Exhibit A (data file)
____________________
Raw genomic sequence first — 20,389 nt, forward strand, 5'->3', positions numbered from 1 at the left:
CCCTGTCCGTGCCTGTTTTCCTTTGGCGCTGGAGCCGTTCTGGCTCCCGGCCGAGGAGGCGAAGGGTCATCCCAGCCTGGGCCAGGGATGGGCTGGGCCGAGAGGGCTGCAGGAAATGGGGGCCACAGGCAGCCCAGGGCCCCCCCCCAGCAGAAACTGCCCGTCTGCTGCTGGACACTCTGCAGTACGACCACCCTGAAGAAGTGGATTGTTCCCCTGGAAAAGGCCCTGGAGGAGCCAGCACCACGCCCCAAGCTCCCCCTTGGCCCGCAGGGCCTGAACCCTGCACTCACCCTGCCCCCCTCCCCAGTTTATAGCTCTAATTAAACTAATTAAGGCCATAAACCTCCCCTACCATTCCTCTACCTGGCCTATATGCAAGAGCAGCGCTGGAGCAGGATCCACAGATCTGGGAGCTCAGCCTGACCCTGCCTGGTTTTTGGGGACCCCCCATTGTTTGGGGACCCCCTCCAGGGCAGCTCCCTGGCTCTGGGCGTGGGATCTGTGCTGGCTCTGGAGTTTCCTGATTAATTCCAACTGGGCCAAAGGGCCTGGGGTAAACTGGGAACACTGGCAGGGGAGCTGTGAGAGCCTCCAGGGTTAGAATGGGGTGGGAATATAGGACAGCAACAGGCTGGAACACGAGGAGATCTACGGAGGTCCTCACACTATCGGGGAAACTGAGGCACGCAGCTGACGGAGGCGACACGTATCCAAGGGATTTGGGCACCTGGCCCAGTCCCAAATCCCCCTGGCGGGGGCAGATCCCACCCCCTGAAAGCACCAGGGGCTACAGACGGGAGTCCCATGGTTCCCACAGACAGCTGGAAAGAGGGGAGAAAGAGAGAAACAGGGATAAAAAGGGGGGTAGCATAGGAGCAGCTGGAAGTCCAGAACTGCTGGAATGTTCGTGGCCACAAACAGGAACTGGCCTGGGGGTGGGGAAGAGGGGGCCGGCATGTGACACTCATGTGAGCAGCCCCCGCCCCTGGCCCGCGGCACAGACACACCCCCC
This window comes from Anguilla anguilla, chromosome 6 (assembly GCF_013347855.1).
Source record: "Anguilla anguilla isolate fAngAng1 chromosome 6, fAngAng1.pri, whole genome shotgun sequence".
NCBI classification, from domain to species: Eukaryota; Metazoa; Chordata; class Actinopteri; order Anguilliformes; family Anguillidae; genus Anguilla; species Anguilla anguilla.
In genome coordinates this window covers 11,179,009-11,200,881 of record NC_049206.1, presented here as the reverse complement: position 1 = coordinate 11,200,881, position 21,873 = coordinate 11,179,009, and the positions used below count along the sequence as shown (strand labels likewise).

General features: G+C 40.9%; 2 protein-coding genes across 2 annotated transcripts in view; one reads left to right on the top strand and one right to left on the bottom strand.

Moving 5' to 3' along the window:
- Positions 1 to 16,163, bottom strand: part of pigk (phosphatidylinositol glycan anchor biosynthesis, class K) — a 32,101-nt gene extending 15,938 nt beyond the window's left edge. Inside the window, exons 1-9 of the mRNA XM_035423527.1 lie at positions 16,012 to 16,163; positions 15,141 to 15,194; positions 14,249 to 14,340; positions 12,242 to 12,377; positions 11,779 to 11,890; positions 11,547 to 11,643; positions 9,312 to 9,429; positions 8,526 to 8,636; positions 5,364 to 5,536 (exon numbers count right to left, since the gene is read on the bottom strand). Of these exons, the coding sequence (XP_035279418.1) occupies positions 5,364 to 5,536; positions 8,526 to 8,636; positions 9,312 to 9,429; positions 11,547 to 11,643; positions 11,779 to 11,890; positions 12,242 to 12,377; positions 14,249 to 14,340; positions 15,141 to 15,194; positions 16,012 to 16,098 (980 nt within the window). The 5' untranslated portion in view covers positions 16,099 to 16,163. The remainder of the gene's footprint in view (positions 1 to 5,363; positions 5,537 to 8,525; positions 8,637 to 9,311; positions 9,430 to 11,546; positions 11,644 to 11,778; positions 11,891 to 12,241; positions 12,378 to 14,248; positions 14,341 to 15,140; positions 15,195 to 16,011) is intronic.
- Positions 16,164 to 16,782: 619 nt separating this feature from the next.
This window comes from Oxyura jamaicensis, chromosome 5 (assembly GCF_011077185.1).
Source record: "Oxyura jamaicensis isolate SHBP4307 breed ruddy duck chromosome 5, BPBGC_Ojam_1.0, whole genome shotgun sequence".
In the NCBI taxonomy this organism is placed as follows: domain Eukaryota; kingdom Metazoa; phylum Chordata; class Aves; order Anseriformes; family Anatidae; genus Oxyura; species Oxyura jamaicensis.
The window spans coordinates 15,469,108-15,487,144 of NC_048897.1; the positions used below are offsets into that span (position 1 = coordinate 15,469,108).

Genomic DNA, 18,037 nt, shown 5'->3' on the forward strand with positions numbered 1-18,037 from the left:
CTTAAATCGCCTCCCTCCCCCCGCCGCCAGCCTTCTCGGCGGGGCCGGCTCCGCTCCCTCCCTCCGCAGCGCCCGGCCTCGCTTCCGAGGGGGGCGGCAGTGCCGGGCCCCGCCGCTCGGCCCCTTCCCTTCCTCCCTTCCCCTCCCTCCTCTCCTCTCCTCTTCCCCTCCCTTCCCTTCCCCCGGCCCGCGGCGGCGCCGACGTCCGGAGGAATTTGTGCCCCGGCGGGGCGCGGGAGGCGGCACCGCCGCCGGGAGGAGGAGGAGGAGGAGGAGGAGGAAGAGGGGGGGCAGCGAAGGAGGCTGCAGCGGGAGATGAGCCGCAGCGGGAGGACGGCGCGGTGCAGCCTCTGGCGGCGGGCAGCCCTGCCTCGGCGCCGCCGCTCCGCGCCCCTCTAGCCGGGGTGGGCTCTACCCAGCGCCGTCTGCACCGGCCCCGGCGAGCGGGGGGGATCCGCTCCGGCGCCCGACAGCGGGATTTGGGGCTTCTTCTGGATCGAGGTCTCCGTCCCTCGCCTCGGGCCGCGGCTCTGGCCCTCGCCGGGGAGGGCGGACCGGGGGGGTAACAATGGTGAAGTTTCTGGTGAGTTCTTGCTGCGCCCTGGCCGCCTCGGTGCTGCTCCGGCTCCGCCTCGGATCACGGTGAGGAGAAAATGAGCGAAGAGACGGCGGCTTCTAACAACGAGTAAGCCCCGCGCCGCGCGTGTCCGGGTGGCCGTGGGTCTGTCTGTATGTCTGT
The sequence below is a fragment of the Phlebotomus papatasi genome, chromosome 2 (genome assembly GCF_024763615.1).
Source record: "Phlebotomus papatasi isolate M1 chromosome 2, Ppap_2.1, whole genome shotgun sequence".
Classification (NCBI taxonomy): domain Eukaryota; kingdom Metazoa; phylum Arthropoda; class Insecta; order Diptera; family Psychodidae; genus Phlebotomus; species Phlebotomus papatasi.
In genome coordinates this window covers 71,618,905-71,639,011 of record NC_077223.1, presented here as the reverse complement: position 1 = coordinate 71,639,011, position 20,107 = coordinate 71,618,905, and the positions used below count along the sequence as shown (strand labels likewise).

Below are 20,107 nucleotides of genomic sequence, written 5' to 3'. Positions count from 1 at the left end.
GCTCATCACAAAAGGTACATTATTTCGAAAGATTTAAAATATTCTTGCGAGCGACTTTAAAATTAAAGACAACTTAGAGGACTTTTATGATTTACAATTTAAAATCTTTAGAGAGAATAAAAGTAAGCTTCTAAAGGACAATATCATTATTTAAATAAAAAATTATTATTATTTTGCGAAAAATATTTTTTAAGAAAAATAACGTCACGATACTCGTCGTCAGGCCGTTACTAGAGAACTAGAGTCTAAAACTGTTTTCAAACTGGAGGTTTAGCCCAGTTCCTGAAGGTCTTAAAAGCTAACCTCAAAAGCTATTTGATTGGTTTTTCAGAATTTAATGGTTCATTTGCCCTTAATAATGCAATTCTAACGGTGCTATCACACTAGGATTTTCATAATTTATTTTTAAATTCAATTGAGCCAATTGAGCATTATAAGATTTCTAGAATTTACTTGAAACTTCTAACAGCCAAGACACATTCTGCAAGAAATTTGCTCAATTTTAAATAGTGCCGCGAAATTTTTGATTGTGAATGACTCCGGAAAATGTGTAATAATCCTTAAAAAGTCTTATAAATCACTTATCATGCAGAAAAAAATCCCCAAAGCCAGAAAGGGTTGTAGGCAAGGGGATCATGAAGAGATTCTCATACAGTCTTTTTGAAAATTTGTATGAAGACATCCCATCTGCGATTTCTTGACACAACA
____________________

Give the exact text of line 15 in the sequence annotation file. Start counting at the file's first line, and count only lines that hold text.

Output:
Genomic DNA, 18,037 nt, shown 5'->3' on the forward strand with positions numbered 1-18,037 from the left: